At about 9 days of drought for A. fourcroydes and 13 days for A. salmiana the water index decreases 50% from its value of 1 under wet conditions (Fig. 14.2). The water index decreases more slowly for the stems of the two cacti used as crops because they have a much greater volume of tissue water storage per unit area across which water can be transpired. Drought of 23 days for O. ficus-indica and 36 days for S. queretaroensis reduces the water index by 50% (Fig. 14.2). The volume available for water storage per unit surface area (which indicates the average tissue depth supplying water for transpiration) is about 4 mm for leaves of A. fourcroydes (Nobel, 1985), 8 mm for leaves of A. salmiana (Nobel et al., 1996), 22 mm for the stems of O. ficus-indica (Nobel, 1988) and 78 mm for stems of 5. queretaroensis (Nobel and Pimienta-Barrios, 1995). A water index based on nocturnal acid accumulation (an indirect indication of total daily net CO2 uptake) decreases 50% in 12 days for A. salmiana, which has an average water storage depth of 7 mm in its leaves (Nobel and Meyer, 1985), and in 7 days for A. tequilana, which has an average water storage depth of 3 mm in its leaves (Nobel and Valenzuela, 1987). For these five species, an empirical relation of 4.8 times the square root of the tissue depth for water storage (in millimetres) accurately predicts the drought duration in days that will cause the daily net CO2 uptake to be halved. Unfortunately, the response of the water index to drought has not been studied for Ananas comosus (Bartholomew and Malézieux, 1994).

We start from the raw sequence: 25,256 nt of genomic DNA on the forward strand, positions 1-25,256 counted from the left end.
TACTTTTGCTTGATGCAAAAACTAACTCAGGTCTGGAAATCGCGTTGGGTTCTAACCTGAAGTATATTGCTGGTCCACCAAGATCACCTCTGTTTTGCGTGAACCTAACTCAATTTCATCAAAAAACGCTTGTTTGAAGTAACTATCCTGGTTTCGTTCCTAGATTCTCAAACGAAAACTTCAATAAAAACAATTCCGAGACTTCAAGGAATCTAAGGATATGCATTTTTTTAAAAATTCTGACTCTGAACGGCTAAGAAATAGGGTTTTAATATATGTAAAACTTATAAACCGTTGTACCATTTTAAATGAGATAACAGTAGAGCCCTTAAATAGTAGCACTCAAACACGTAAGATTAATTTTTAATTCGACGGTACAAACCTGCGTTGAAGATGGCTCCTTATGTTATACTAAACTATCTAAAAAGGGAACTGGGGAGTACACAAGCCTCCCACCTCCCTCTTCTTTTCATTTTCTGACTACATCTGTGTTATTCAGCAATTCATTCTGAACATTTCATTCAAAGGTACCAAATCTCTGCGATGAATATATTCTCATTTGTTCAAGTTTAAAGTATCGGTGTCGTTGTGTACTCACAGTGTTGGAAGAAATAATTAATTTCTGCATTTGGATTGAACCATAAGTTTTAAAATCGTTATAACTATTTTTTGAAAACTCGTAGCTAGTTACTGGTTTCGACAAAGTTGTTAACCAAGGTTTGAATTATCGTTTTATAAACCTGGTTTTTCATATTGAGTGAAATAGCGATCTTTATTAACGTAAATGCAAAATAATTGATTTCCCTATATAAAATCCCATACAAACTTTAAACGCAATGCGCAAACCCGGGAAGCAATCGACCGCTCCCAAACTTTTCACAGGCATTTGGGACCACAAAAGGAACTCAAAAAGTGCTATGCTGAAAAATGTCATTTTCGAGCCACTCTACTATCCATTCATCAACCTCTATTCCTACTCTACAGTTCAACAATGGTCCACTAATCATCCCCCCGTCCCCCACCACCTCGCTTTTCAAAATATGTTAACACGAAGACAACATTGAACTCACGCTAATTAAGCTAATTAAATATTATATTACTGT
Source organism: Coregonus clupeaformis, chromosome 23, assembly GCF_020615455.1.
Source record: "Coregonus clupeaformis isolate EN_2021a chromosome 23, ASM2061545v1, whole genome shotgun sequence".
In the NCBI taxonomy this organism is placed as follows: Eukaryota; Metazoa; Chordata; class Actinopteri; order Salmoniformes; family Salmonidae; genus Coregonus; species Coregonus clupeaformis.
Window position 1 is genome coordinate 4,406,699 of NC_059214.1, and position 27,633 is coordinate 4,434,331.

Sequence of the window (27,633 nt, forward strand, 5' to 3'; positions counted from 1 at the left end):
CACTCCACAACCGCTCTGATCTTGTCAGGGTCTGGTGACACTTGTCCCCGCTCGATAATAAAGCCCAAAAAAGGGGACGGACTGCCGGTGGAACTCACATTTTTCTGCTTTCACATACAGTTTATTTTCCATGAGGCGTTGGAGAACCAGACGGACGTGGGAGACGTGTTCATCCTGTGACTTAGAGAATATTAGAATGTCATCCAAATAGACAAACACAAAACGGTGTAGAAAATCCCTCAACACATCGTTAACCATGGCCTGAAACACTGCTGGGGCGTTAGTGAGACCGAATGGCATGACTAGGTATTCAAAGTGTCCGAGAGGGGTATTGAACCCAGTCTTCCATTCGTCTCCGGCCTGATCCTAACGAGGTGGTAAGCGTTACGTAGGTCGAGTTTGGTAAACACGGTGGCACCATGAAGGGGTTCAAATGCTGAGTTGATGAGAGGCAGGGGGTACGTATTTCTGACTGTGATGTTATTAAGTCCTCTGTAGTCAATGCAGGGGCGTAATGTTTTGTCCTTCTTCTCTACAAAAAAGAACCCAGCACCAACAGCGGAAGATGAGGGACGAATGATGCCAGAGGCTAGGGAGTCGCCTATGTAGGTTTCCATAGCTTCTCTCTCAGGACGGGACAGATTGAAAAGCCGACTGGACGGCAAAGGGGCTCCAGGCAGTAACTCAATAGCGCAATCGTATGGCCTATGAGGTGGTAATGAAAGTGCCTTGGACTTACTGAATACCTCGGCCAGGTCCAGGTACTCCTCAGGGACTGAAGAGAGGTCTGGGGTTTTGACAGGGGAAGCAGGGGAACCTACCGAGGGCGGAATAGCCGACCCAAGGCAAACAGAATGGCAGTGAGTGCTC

The optimal temperatures for net CO2 uptake by the five cultivated CAM species presented in Fig. 14.3 fall within the range found for other CAM species (Nobel, 1988), but the temperatures are lower than for nearly all other cultivated crops. In particular, most net CO2 uptake for commercial CAM species occurs at night; consequently, nocturnal temperatures are more important than are diurnal ones with respect to total daily net CO2 uptake.